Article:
See the original problem on HackerRank.
John has been analyzing stocks and their prices as his latest assignment. Being a beginner in stocks, he has selected a stock HRC and collected the low, high and close prices for n days in the form of arrays:
 \(low\), where \(low_i\) is the lowest value of the stock on \(i^{th}\) day.
 \(high\), where \(high_i\) is the highest value of the stock on \(i^{th}\) day.
 \(close\), where \(\) is the closing value of the stock on \(i^{th}\) day.
Recently, he came across the concept of Gap Up and Gap Down.
The stock is considered Gap Up if on a given day it’s low price is higher than the previous day’s close price, and the stock is considered Gap Down if it’s high price is lower than the previous day’s close price.
Starting from the \(2^{nd}\) day till the \(n^{th}\) day count the number of Gap Up and Gap Down the stock went through during the \(n\) days.
Input Format
The first line contains an integer \(n\), the number of days for which the stock data is given.
The next line contains the array \(low\) represented by \(n\) spaceseparated integers, where \(low_i\) is the lowest value of the stock on the \(i^{th}\) day.
The next line contains the array \(high\) represented by \(n\) spaceseparated integers, where \(high_i\) is the highest value of the stock on the \(i^{th}\) day.
The next line contains the array \(close\) represented by \(n\) spaceseparated integers, where \(close_i\) is the close value of the stock on the \(i^{th}\) day.
Constraints
 \(2 \leq n \leq 10^5\)
 \(1 \leq low_i, high_i, close_i \leq 10^3\)
Output Format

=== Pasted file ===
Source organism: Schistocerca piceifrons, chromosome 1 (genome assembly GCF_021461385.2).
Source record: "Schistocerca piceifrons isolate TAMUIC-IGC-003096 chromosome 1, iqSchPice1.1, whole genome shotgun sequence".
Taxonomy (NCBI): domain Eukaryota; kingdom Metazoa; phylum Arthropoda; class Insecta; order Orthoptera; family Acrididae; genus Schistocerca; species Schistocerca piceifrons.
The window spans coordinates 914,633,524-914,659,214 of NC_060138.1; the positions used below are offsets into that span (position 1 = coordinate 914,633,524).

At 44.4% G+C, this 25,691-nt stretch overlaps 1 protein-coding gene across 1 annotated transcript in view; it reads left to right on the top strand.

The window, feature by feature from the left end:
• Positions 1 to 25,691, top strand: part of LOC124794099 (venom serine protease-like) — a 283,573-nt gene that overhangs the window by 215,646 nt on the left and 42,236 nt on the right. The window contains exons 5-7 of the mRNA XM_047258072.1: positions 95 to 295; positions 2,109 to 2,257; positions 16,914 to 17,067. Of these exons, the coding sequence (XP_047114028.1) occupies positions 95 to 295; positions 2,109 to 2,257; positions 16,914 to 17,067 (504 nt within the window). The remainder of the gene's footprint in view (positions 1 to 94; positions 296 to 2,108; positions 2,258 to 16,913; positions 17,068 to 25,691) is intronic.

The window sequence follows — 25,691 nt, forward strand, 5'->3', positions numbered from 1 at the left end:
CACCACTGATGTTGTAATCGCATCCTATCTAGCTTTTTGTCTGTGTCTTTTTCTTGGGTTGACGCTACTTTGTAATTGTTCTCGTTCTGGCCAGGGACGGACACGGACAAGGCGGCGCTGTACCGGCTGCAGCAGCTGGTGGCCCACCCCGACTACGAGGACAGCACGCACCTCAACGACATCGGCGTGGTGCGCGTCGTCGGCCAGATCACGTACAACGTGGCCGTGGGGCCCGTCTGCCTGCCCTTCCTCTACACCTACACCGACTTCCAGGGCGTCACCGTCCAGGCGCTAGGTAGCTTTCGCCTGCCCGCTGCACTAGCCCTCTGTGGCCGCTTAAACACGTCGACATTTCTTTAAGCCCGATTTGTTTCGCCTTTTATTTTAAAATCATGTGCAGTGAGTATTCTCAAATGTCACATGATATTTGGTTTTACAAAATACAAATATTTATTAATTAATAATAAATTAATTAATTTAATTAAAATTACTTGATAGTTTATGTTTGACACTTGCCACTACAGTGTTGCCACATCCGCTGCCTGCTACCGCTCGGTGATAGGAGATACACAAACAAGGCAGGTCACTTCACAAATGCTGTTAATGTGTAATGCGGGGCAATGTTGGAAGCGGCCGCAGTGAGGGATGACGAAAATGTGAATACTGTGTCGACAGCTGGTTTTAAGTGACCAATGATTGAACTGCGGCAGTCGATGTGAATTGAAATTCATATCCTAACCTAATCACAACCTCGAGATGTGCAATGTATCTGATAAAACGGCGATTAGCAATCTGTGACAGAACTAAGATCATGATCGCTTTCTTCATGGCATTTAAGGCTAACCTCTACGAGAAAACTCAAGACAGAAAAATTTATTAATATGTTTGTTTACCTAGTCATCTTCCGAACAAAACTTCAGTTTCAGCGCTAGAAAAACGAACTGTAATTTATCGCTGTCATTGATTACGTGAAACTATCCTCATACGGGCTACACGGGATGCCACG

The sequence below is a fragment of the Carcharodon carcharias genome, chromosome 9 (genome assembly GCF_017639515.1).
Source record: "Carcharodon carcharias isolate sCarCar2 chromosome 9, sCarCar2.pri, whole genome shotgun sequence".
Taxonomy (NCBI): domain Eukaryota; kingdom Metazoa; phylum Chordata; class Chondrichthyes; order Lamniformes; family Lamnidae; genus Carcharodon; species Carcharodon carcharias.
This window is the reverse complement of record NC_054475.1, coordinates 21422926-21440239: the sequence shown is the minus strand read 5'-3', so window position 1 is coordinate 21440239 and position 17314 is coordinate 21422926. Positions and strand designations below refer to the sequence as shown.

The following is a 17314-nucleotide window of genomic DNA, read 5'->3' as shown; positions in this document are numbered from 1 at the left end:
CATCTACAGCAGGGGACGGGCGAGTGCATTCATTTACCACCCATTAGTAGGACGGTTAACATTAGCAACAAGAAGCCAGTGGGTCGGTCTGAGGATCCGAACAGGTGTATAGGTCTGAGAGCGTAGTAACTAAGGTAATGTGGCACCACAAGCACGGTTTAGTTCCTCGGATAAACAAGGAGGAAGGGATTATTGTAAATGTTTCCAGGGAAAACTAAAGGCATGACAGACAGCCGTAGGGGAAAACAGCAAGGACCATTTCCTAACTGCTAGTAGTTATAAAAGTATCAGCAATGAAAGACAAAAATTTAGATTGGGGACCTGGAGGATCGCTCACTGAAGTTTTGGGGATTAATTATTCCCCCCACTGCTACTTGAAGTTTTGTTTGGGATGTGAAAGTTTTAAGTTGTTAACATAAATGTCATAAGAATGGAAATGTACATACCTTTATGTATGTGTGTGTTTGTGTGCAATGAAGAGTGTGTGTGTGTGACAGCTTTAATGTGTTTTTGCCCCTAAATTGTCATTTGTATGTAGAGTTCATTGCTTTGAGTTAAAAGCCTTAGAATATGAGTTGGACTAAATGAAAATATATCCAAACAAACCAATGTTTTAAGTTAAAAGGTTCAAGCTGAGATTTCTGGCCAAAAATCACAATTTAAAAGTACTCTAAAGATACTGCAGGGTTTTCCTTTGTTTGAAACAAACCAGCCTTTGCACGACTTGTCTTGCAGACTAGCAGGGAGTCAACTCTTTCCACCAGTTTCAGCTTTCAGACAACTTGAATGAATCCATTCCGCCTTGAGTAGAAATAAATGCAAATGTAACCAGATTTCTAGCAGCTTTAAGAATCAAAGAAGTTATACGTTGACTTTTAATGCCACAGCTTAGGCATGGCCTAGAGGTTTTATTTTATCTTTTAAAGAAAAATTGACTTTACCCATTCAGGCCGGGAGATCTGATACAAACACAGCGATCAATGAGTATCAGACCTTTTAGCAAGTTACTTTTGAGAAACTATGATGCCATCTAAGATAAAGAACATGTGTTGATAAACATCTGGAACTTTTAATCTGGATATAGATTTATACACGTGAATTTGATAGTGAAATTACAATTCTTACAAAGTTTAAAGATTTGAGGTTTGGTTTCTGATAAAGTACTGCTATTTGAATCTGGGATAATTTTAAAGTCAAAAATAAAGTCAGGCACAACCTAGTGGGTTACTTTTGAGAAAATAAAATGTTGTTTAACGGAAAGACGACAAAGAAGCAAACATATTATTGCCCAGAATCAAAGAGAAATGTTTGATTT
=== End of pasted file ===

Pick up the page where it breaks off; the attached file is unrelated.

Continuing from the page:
Print two spaceseparated integers representing the number of Gap Up and Gap Down observed for the stock respectively.
Example
Input:


Output:


Explanation:
There is no Gap Up observed.
There are two Gap Downs observed:
 highPrice[4] closePrice[3]
 highPrice[5] closePrice[4]
So we print 0 and 2 as our answer.
Solutions
This challenge is quite easy: we run a loop from \(1\) to \(n\) and check the two given conditions:
 \(low[i] > close[i1]\)
 \(high[i] < close[i1]\)
We keep two counters, each counting the number of times each condition is true.
In C++:


To learn something more, we can see and code the combination of patterns zip  map  reduce which emerges from this problem.
In C++, we can use inner_product
(equivalent to transform_reduce
):


In Python:


It’s interesting to see how to use C++20’s ranges to solve this problem:


Clearly, all the solutions above do two iterations, one for accumulating low
and one for high
(might be an issue or not, think also about the cache…).
Just for fun, the following one, instead, does only one iteration  using C++20’ ranges:


Similarly, in Python:


An Haskell soution by alepez, with parser and serialization included: